Despite measures in place at the Chhatrapati Shivaji International Airport to keep birds away, bird strikes have gone up over the years, shows data. In 2014, around 67 suspected bird strikes at the Mumbai airport were reported to the Directorate General of Civil Aviation (DGCA), up from 49 suspected bird strikes in 2013.
The growing number forced the Mumbai International Airport Pvt Ltd (MIAL) to purchase an avian-deterrent variety of grass recently to plant near the runway on a trial basis.
Pariah kites, pigeons, common myna, egrets and crows are some of the birds involved in bird strikes at the airport, according to MIAL.
When an aircraft makes the final approach towards the airport, these birds are likely to hit the aircraft.
Avian-deterent Ryegrass, purchased by MIAL, has natural fungus in the form of endophyte, which produces chemicals that deter insect growth. According to the Association of Private Airport Operators, while bird strikes lead to losses of over Rs 20 crore annually to the Indian aviation industry, they are also a serious threat to passenger safety.
“A 30-lbs goose striking the windscreen of a plane flying at 200 knots (in circuit speed) creates a relative impact of 20 tonne, which could cause serious damage to aircraft and pose a risk to the lives of passengers. The civic authorities never pay attention to environmental issues when it comes to airline operations,” said Captain Mohan Ranganathan, an aviation safety expert.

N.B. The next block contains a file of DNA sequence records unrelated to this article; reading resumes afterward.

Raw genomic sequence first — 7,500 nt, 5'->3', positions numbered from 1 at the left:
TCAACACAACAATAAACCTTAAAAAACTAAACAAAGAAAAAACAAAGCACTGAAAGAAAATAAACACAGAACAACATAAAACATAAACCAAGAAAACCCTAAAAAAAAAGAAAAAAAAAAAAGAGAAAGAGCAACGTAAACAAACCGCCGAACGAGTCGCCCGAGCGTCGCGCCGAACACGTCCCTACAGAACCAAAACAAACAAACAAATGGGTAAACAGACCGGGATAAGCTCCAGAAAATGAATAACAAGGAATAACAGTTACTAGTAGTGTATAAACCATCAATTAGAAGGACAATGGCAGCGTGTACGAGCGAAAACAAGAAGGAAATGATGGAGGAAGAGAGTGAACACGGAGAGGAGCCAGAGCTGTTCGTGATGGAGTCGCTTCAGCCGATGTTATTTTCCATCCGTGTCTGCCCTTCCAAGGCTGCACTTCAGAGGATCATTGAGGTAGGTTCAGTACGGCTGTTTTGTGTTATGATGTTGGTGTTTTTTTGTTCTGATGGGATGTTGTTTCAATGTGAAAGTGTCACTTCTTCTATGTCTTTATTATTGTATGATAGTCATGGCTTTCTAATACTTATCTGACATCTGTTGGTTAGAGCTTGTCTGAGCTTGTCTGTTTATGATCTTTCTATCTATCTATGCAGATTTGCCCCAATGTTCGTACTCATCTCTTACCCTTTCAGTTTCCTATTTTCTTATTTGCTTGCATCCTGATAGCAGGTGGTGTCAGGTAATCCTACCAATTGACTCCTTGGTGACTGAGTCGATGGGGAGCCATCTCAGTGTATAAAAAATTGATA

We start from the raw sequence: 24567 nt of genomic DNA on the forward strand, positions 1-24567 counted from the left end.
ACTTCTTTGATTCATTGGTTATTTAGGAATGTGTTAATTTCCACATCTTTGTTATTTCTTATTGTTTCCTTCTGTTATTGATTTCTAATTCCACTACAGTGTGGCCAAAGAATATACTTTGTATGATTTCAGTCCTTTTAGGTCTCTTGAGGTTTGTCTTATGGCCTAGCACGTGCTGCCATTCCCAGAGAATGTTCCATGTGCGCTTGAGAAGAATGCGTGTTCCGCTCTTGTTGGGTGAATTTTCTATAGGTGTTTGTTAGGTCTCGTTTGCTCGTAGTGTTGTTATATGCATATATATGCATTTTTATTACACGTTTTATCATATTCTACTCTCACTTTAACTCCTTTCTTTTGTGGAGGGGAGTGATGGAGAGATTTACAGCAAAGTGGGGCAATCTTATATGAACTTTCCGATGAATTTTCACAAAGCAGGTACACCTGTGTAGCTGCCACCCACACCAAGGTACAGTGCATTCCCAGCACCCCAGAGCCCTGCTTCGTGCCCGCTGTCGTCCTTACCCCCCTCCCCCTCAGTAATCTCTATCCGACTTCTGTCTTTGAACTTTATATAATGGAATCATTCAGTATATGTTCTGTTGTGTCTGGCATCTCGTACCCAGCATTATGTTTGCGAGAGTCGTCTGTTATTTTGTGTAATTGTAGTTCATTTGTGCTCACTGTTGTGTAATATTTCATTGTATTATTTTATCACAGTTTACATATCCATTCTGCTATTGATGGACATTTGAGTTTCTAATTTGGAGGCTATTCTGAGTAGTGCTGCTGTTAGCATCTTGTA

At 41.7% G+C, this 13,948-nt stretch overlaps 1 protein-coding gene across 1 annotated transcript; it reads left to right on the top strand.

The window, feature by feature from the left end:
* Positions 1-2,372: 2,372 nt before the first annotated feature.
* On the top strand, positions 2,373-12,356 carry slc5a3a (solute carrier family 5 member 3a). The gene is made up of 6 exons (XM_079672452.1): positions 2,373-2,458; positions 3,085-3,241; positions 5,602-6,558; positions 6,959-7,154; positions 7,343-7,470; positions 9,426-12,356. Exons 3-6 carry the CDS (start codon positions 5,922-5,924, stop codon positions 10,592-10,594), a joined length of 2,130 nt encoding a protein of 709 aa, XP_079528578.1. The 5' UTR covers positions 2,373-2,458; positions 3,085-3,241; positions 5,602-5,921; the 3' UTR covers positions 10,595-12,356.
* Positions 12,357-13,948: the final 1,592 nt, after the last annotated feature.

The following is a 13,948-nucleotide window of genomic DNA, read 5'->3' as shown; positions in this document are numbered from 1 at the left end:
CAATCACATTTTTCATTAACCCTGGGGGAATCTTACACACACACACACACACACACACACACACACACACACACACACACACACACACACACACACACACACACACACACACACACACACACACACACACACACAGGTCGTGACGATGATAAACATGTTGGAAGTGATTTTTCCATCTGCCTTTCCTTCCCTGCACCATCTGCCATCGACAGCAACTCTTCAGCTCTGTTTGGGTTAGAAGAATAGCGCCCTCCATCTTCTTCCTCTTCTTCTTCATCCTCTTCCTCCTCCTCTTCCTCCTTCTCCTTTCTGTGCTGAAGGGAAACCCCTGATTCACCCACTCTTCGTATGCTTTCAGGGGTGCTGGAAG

There are approximately 250 slaughterhouses near the airport, which attract birds in the area, besides the garbage ‘hill’ at the Deonar dumping ground that lies in the approach funnel of the Mumbai airport.
“Besides the Deonar garbage hill attracting birds, flowing near the airport is the filthy Mithi river. Further, within the airport, there are open drains, making it a haven for birds,” said Dr Satish Pande, director of Ela Foundation, an NGO. MIAL has asked the NGO to conduct a survey to understand the behaviour of birds in the 10-km radius of the airport (risk zone), and suggest solutions to avoid bird strikes.
“There is also a small bat colony in front of terminal 1-B and these bats leave their roost at night. We have proposed trimming of trees to dissuade such colonies after taking all necessary permission,” said Pande, whose report will be submitted to MIAL this month.
Besides bursting crackers, MIAL uses launchers and cartridges that cause an exploding and whistling sound, and vehicle mounted scarecrow during the day. At night, laser bird repellent torches are used to scare birds during poor visibility.
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